A book by its cover

Posted by @ 10:07 pm on November 16th, 2009


It’s funny how publishers convey to their readership how tedious and non-pleasurable a book will be based on the lack of color on the cover. Stick some guy’s grainy face on there and consider the suicide pact signed. In my indulgently dour youth, I would only read books with grim black n’ white covers, thinking that such monochromatic plight was “deep,” and that I was similar to those intense and austere men in our refusal of hue. True, many of these books and their designs happened before color photography, but it seems most of the incidents were retroactive.

e6c9810ae7a084d4960a0210.LI also went through a phase where I’d prefer to read cloth bound hardcover books, like the Everyman’s Library series. Weary of library book funk, I’d buy the books new, cognizant of the hypocrisy. I’d even remove the dust jacket so people (females, of course) on the bus or at the cafe could see how bookish and sensitive I was, sort of like an Asian male Emily Bronte open for a one-night-stand with no strings attached. I never did get laid, but the people at the bookstore loved me. I recall a girl on the bus with The Fountainhead, doing her own “personal ad” look of torment. She was mid-way through and still single.

Then (bear with me, I often treat htmlgiant like a diary) I went through a weird self-conscious narcissistic phase where I thought everyone was judging me for being a book snob based on all the snobby books (just named-dropped and hurt my toe, then deleted) I was reading — I would actually hide the cover to my side while walking around. In cafes, when going to the restroom, I’d lay the book cover facing the table. Of course, no one gave a shit.

Even now, when it’s time to try out a new author and read them for the first time, I make efforts to read their most notable work — over-riding the “lesser” ones I deem more interesting — so that I’m fully prepared to spew my mouth about it the next time the author comes up at a bar. When a friend once, upon seeing my copy of Henry James’s The Golden Bowl, asked “what is that?” I said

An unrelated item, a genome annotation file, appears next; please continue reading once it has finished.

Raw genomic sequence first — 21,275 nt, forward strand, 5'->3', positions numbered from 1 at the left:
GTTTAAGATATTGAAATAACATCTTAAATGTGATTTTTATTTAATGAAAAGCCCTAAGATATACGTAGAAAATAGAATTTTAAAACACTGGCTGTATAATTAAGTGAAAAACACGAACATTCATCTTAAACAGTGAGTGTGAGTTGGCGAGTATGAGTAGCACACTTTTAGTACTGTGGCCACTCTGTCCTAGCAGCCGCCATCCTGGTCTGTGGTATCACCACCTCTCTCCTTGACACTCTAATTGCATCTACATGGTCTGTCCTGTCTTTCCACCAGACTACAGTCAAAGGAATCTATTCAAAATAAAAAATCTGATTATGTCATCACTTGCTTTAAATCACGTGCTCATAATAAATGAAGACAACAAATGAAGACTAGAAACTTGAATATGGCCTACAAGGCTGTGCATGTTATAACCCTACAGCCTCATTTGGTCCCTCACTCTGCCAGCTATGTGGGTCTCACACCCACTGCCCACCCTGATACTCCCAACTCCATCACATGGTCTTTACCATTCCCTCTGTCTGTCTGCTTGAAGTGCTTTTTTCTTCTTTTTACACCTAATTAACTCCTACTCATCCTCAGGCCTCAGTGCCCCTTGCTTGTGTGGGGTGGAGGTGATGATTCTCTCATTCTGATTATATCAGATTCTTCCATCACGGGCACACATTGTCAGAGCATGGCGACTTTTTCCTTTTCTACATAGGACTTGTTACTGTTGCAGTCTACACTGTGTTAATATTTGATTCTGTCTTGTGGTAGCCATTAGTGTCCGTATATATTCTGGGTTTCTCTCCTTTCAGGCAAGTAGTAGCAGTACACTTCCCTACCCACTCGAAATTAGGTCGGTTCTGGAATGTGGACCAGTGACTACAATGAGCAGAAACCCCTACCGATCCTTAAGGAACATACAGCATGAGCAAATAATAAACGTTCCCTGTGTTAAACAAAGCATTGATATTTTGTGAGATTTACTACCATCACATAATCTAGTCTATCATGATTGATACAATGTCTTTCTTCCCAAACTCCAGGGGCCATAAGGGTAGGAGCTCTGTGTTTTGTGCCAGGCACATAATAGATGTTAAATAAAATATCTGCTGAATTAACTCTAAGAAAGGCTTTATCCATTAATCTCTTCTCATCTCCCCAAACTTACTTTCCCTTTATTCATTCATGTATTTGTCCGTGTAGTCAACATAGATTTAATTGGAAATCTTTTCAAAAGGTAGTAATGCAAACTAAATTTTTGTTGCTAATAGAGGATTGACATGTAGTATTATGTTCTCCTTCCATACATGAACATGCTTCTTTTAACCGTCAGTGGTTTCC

“It’s complicated.”

I actually said that, literally. Mother was not around to smack me. And I never even finished that book because, well, it was complicated.

Reading is inextricably ostentatious. We are all thumping our personal bible — sure that those words matter more, that Truth might even be involved; it comes from a good place, this notion that words are precious, that ideas are timeless.¬†McSweeney’s celebrate a books’ “objectness” the way Malevich did the canvas, while the internet denies words their physical counterpart. Electric Literature does something in between, and I’m still getting used to it. From books to the ideas therein, it’s hard not to fetishize it all.

I’m doing better now. A steady diet of cable television and a humiliating office job has turned me into the philistine I always wished I wasn’t. I’ve given up on Henry James just like he gave up on dieting. I finally got my one-night-stand, and she got a stalker for about 3 weeks afterward — but it had nothing to do with books, just looks. (The obsession ended when the burning sensation in my urethra did.) In our atomic path towards the stars, this lifetime just may be a one-night-stand, so wear a kingdom. As for what I’m reading now, it’s complicated.